The impact of emigration on source country wages: evidence from the Republic of Moldova
Saumik Paul and
Erwin R. Tiongson
No 5764, Policy Research Working Paper Series from The World Bank
Thousands of Moldovans emigrated for work abroad over the last few years following nearly a decade of economic stagnation in their home country. At about 30 percent of the labor force, Moldova's emigrant population is in relative terms among the largest in the world. This study uses a unique household survey to examine the impact of emigration on wages in Moldova. The authors find a positive and significant impact of emigration on wages and the result is robust to the use of alternative samples and specifications. The size of the emigration coefficient varies depending on the sample and model specification, but the baseline result suggests that, on average, a 10 percent increase in the emigration rate is associated with 3.2 percent increase in wages. At the same time, there is evidence of significant differences across economic sectors in the estimated effect of emigration on wages. The authors speculate and provide some evidence that offsetting changes in labor demand, as revealed by information on employment growth by sector, may help explain some of the heterogeneity.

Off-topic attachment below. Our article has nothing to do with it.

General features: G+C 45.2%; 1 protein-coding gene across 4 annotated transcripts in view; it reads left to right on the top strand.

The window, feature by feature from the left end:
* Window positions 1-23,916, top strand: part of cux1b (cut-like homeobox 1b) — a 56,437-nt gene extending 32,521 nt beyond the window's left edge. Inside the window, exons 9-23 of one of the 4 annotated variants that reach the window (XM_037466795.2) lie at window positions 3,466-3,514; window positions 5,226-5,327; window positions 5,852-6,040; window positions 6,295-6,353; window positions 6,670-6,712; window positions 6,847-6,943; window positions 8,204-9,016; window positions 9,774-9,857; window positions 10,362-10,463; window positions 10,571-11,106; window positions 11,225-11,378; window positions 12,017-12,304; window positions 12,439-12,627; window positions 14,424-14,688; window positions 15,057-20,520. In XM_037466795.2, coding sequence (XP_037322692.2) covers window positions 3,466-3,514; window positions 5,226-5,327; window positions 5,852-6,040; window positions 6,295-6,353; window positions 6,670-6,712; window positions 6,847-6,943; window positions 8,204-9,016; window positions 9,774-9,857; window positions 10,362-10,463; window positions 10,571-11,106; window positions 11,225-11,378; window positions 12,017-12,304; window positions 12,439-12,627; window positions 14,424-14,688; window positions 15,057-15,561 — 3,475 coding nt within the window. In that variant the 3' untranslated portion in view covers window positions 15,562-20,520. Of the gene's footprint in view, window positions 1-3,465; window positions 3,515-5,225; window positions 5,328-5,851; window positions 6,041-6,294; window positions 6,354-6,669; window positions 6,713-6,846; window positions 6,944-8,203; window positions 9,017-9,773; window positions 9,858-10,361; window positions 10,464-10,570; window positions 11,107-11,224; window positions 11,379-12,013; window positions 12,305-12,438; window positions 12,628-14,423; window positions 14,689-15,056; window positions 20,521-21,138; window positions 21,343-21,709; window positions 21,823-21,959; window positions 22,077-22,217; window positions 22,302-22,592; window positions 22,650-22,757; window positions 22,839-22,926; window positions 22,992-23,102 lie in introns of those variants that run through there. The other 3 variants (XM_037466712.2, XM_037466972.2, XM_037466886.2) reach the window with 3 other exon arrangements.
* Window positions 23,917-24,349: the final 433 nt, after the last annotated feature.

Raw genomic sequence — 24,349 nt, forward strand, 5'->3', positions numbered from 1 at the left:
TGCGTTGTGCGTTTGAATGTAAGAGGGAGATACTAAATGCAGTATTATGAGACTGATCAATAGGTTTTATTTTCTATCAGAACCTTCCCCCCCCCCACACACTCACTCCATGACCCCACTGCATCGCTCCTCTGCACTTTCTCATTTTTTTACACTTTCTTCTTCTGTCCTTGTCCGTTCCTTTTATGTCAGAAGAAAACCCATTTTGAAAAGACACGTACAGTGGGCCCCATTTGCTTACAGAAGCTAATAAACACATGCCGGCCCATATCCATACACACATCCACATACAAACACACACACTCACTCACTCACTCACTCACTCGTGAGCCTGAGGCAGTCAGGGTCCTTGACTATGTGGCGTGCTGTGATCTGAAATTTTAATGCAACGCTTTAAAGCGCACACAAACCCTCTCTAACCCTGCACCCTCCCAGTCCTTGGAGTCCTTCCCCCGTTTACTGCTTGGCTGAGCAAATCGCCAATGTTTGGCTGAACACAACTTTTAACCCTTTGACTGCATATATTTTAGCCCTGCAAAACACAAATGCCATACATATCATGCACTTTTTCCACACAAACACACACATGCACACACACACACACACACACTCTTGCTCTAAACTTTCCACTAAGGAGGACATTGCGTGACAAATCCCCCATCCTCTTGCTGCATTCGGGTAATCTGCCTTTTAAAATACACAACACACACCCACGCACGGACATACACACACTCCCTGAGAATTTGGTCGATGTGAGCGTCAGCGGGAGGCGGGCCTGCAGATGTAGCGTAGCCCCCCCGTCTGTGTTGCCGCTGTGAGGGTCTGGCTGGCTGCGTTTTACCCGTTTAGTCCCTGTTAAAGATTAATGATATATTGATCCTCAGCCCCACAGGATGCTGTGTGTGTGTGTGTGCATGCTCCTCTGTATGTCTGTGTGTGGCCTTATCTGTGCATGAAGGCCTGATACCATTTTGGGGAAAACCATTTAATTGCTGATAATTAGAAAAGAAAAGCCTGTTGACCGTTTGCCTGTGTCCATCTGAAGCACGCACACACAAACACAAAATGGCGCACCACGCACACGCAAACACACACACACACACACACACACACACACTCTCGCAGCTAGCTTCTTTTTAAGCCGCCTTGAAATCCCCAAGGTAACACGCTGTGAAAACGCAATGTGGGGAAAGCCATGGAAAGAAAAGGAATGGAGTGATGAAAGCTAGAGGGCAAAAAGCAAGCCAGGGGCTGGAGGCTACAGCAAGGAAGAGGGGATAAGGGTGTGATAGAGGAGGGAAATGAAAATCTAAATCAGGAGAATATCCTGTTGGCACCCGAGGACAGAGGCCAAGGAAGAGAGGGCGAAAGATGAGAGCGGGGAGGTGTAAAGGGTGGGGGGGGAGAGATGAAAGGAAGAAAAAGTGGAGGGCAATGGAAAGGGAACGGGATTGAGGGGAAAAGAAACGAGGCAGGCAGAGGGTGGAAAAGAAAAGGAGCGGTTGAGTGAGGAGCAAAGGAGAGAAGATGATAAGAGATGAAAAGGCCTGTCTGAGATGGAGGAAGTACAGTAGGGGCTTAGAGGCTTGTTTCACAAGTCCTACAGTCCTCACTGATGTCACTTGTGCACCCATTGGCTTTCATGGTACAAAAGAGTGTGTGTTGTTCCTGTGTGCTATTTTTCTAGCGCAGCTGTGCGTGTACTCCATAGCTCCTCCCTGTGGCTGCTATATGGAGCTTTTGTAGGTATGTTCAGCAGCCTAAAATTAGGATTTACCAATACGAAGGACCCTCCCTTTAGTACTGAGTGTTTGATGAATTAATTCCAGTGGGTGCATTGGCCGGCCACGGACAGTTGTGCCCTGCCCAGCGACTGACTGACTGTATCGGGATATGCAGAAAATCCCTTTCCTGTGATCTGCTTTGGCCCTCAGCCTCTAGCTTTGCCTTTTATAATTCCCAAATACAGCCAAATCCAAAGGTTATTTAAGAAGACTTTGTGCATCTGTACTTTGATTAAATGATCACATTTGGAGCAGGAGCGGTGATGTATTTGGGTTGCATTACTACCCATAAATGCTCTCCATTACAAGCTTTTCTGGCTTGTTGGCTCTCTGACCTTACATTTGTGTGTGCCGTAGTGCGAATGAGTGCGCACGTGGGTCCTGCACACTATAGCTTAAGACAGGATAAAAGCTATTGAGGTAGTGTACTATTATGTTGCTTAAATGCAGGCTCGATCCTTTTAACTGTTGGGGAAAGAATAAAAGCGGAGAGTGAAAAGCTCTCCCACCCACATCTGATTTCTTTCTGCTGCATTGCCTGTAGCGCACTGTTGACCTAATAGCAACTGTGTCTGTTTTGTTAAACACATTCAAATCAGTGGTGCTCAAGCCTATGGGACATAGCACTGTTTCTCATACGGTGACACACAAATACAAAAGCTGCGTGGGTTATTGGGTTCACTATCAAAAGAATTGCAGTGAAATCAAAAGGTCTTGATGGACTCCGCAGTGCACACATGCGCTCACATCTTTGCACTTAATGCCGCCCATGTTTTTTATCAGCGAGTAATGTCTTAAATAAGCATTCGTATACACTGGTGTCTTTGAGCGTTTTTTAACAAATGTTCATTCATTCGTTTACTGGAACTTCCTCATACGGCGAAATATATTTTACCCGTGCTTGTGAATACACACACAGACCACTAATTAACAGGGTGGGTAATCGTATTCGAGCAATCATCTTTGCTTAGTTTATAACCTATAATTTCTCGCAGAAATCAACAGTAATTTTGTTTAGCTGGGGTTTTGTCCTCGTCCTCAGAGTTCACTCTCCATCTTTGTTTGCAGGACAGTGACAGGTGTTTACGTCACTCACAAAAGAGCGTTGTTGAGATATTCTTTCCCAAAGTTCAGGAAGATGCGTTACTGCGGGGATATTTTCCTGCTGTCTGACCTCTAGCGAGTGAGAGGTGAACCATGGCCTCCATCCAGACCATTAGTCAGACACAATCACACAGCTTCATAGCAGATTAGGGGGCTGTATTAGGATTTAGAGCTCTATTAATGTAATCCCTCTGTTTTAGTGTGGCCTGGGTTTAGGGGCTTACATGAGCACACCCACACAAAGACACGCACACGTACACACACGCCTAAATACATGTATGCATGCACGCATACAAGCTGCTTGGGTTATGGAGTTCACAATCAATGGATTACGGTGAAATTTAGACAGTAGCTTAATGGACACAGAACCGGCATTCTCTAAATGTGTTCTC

Keywords: Labor Markets; Labor Policies; Population Policies; Voluntary and Involuntary Resettlement; Human Migrations&Resettlements (search for similar items in EconPapers)
New Economics Papers: this item is included in nep-lab, nep-lma and nep-mig
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